Obama Taps Health IT Proponent as First-Ever Chief Tech Officer

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In his weekly radio and Internet address on Saturday, President Obama named Virginia Technology Secretary Aneesh Chopra as the nation's first chief technology officer, the Washington Post reports.

Obama said that Chopra, who according to the Post had been considered for technology chief at HHS, "will promote technological innovation to help achieve our most urgent priorities -- from creating jobs and reducing health care costs to keeping our nation secure."

Chopra is a former managing director of the Advisory Board Company, a health care industry advisory and research firm in Washington, D.C. (Shear/Kumar, Washington Post, 4/19). The Advisory Board Company produces iHealthBeat for the California HealthCare Foundation.

According to the Wall Street Journal's "Digits," it is unclear how Chopra's job will differ from that of Chief Information Officer Vivek Kundra.

The White House job description says the CTO's responsibilities will "complement" the CIO's and will include developing "national strategies for using advanced technologies to transform our economy and our society," such as "reducing administrative costs and medical errors using health IT" (Schatz, "Digits," Wall Street Journal, 4/18).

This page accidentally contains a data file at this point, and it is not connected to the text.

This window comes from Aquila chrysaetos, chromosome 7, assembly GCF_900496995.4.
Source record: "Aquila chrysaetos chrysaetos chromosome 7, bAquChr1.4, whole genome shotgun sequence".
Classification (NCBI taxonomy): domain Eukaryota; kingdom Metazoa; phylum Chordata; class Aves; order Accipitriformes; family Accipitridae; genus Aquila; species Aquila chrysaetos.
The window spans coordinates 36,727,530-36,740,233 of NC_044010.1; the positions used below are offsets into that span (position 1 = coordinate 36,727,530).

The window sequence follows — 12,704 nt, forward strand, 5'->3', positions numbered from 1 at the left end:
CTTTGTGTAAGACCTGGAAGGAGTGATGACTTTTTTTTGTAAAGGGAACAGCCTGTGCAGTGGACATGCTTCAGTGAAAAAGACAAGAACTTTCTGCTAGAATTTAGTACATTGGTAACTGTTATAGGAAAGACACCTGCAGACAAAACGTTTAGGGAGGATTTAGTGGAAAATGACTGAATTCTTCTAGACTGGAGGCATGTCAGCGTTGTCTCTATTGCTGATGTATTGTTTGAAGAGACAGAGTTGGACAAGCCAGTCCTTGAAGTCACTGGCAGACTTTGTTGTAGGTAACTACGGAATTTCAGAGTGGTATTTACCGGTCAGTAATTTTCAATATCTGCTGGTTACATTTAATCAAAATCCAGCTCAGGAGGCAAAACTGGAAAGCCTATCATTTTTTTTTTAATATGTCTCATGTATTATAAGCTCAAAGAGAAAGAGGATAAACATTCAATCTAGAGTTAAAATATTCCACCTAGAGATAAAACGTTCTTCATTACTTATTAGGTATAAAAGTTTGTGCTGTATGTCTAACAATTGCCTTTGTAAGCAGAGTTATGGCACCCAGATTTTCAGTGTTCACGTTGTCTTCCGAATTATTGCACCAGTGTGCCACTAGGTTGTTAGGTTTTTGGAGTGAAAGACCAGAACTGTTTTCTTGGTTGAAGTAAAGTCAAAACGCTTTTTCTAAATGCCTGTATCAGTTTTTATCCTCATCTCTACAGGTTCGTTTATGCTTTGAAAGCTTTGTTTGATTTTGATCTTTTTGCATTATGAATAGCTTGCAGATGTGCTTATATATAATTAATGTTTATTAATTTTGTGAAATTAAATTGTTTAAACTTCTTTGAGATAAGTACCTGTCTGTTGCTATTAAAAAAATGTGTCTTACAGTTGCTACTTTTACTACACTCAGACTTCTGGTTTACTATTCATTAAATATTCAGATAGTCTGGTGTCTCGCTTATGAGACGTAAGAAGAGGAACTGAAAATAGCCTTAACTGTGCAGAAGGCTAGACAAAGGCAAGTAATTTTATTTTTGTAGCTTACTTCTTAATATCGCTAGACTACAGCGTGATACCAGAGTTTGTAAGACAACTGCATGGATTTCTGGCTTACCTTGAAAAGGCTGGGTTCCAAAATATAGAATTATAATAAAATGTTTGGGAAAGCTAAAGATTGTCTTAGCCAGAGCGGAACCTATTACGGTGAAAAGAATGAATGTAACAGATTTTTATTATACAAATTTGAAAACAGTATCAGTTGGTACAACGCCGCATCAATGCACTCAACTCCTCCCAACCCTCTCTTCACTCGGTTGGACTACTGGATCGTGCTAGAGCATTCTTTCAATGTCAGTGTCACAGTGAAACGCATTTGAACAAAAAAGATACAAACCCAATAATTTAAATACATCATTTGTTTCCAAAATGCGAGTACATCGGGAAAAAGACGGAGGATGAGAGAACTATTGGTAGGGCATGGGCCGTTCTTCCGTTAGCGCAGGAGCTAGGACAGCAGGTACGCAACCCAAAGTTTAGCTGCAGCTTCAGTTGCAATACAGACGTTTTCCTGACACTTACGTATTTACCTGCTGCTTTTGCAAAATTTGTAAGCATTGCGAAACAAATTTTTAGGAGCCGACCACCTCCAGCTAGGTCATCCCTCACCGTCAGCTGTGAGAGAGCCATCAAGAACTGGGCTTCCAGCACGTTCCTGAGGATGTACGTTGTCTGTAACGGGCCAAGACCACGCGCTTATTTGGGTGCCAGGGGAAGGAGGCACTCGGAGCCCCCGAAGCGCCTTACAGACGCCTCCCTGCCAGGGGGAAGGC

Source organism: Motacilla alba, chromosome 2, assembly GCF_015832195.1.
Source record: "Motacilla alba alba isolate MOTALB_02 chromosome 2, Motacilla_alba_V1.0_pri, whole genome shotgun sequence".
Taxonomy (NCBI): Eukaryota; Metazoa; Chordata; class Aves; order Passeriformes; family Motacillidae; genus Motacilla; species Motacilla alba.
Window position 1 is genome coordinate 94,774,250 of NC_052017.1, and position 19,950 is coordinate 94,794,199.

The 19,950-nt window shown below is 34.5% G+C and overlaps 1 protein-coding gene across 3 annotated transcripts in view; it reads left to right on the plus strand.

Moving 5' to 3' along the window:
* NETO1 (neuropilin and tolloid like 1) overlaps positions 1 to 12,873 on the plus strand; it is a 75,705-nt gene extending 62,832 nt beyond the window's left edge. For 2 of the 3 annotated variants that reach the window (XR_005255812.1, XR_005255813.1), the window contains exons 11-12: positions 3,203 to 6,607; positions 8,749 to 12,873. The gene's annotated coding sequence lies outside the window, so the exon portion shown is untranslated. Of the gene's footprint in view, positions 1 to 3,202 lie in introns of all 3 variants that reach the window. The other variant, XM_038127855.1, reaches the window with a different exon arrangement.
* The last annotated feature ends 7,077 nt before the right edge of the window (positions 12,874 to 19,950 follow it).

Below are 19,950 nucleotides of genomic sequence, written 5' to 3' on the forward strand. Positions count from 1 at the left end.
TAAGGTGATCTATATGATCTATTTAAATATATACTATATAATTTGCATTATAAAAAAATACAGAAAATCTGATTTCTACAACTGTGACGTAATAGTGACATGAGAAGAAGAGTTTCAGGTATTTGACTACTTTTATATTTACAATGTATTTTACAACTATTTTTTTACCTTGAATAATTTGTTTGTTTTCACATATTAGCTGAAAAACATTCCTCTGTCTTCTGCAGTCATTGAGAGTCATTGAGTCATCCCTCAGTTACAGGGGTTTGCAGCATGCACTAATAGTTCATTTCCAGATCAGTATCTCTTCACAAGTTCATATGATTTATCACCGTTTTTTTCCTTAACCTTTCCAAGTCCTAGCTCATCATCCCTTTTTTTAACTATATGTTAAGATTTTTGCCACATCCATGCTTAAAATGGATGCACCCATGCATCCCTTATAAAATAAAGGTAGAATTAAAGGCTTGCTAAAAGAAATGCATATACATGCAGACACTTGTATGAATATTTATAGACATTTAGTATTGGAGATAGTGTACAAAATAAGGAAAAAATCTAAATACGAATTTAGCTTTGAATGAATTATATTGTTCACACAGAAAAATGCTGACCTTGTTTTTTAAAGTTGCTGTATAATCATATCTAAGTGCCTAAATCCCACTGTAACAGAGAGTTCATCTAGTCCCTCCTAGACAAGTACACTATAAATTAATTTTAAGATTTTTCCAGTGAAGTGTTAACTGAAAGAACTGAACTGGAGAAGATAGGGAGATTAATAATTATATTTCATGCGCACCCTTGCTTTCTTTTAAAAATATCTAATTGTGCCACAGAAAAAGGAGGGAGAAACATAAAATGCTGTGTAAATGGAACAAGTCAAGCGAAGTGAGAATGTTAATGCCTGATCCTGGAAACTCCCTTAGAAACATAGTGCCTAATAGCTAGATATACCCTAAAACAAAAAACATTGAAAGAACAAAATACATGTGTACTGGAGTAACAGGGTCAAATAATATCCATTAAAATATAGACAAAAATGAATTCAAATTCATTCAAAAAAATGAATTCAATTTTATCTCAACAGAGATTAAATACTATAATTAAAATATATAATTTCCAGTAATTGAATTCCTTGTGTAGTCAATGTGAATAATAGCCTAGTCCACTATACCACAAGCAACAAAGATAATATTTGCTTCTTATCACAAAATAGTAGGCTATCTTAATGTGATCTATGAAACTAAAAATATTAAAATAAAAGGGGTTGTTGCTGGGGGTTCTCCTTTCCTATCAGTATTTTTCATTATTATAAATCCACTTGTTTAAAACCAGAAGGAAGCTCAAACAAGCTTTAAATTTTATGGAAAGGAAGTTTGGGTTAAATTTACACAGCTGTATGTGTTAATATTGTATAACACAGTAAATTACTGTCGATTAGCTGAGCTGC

Chopra has served as Virginia's technology secretary since 2006 (Washington Post, 4/19).

Health IT Proponent

According to ZDNet Healthcare, Chopra "is the best possible friend for health IT."

Prior to taking his job as Virginia's technology secretary, Chopra was actively involved in health IT adoption and electronic health records (Blankenhorn, ZDNet Healthcare, 4/19).

In an interview with NextGov.com, Chopra called health IT "a labor of love" and said that he spent his career in state government working to advance IT use to improve patient outcomes and reduce costs.

Chopra will help oversee the $19 billion in federal stimulus package funding aimed at encouraging EHR adoption. Chopra said the biggest opposition to the EHR initiative will come from physicians.

 "Adoption is the major barrier," he said, adding, "My general view is the (stimulus package) will encourage physicians to move to the tipping point of saying, 'Maybe I will take the plunge.' But there is still risk the physician has to take" (Holmes, NextGov.com, 4/18).

Comments

Virginia Gov. Tim Kaine (D), who is chair of the Democratic National Committee, said in a statement that Chopra's "leadership on the role of technology to transform our health care and educational systems directly aligns with President Obama's top priorities."

Michael Matthews, CEO of MedVirginia, said Chopra "has really done a lot to inspire people in the field as well as help to create a vision of how we can improve quality and efficiency in health care through the use of information technology" (Smith, Richmond Times-Dispatch, 4/19).


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